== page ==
A portable hard disk containing 29,000 Facebook employees payroll data including ID number and bank information got stolen in a car park.
It was reported by Bloomberg on Friday (13 Dec 2019) and later confirmed by Facebook. As a listed company involved collecting and selling data, even Facebook cannot protect its employee personal and sensitive data.
The news report indicated one of the employees who is responsible for payroll processing took the data home from work and the car got robbed. Facebook spokesperson said this employee action was violating company policy and would subject to disciplinary action.
We have seen this type of reckless employee incident thousands times, either in news or from our personal experience. Employee intentional or accidental action is the single gravest risk in cybersecurity, according to surveys. Researchers at Centre for Software Reliability School of Computing Science University of Newcastle studied this phenomenon from a cognitive science perspective, in their paper "Computer Security Impaired by Legitimate Users" and they quoted an nuclear plant accident in Japan Tokaimura. Engineers were moving 15kg of uranium and they decided to replace their required procedural equipment with a similar but larger size container in order to speed up the process.
According to the research,
"In hindsight, we speculate that the operators have traded-off productivity and practicality against risk. As their knowledge about critical uranium masses was poor, they were unaware that they were crossing a safety boundary. This case is an instance of how trade-offs can go wrong."
This phenomenon is due to the limitation of human mind and its bounded rationality.
"Bounded rationality is accepted that human actions do not reach perfection but instead seek an acceptable level of performance with respect to their goals and what the cognitive resources allow. The fact that the cognitive system never aims at handling all the data available in the environment is a central aspect of the cognitive resources saving strategy."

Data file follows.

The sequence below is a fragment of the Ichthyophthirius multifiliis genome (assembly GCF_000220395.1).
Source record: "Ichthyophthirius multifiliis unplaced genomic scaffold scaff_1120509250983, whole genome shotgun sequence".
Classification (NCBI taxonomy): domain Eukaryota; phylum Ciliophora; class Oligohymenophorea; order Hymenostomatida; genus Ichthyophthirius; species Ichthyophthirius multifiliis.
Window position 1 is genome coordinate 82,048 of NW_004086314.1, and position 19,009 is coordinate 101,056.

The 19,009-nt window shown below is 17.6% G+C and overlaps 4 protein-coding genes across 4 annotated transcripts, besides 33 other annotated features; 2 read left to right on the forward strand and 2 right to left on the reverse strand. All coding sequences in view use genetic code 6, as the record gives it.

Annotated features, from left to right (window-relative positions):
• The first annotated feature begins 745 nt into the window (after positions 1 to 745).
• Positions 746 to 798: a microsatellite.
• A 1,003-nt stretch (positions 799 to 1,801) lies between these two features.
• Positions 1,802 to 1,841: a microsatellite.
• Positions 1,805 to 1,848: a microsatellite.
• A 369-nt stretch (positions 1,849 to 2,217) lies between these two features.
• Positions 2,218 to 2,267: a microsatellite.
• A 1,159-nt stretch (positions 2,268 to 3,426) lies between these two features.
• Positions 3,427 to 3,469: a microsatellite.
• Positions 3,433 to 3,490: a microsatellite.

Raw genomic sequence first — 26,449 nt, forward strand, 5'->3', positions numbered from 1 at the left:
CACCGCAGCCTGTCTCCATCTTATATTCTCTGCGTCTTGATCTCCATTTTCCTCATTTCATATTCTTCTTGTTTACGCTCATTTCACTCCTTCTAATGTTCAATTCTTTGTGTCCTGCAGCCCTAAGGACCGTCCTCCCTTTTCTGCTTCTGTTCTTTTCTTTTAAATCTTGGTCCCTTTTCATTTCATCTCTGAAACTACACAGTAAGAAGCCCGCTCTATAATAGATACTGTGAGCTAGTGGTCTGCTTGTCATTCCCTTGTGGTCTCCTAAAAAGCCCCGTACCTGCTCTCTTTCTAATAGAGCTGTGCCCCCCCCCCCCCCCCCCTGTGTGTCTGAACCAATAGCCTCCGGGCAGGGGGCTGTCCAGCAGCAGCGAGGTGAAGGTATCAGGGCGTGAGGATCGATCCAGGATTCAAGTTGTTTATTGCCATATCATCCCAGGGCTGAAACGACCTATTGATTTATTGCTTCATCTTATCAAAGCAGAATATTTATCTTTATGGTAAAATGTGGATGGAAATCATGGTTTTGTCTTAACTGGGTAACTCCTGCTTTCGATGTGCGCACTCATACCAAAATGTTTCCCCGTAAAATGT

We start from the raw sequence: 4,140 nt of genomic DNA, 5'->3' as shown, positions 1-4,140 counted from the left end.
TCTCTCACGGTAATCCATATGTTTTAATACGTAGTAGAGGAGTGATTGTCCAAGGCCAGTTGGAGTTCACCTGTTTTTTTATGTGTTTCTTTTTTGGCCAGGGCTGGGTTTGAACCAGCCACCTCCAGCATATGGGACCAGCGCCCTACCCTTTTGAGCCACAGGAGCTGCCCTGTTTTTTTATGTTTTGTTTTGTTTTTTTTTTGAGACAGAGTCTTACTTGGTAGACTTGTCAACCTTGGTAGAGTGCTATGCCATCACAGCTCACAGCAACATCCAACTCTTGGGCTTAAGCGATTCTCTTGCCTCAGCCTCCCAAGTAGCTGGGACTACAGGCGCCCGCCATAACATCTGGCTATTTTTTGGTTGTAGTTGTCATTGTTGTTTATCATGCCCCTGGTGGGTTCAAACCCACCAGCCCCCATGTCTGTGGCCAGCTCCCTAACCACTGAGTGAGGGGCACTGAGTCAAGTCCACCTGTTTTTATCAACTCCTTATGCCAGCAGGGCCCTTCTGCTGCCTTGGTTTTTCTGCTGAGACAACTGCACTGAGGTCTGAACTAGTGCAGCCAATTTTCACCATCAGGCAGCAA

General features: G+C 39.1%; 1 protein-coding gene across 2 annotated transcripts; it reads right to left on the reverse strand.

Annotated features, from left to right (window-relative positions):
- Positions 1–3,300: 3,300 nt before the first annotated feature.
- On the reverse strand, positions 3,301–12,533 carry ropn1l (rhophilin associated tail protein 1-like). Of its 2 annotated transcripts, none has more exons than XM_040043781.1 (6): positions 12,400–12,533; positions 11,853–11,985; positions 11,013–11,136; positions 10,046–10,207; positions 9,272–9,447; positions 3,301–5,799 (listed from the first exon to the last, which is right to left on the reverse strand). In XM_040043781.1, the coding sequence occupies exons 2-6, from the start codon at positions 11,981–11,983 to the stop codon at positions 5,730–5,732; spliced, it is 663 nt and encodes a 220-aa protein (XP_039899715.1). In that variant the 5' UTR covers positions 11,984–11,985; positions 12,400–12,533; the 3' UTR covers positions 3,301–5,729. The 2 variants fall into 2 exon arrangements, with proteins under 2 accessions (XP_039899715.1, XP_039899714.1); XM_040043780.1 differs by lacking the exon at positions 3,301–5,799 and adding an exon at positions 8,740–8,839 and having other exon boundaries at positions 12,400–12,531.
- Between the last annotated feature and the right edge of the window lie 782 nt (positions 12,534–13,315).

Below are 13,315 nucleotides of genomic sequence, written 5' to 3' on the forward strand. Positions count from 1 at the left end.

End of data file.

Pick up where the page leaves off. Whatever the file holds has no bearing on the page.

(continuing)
How cybersecurity engineering should integrate cognitive science and develop human centric security protection is a topic that the team at Hoplite Technology has been studying vigorously in the recent months. Employees in the hustle and competitive market must make trade-off. In our last post regarding password mirage, we explained with other examples of employees improvising and sharing password after company restructuring. The Facebook, Tokaimura nuclear plant and password sharing incidents clearly shown that risk perception matters most. According to the same report of University of Newcastle,
"However, humans are typically biased at perceiving actual levels of risk and rarely have an exhaustive knowledge of the systems they interact with."
We believe it is important to train and instill security mindset in employees. Such mindset change training is different from traditional security awareness trainings which mostly are compliance driven and focus on repeating DON’T / DO list. We would like to help employees become cybersecurity mindful.
We hope to bring some positive changes and enable employees to practise cybersecurity in their daily routine.
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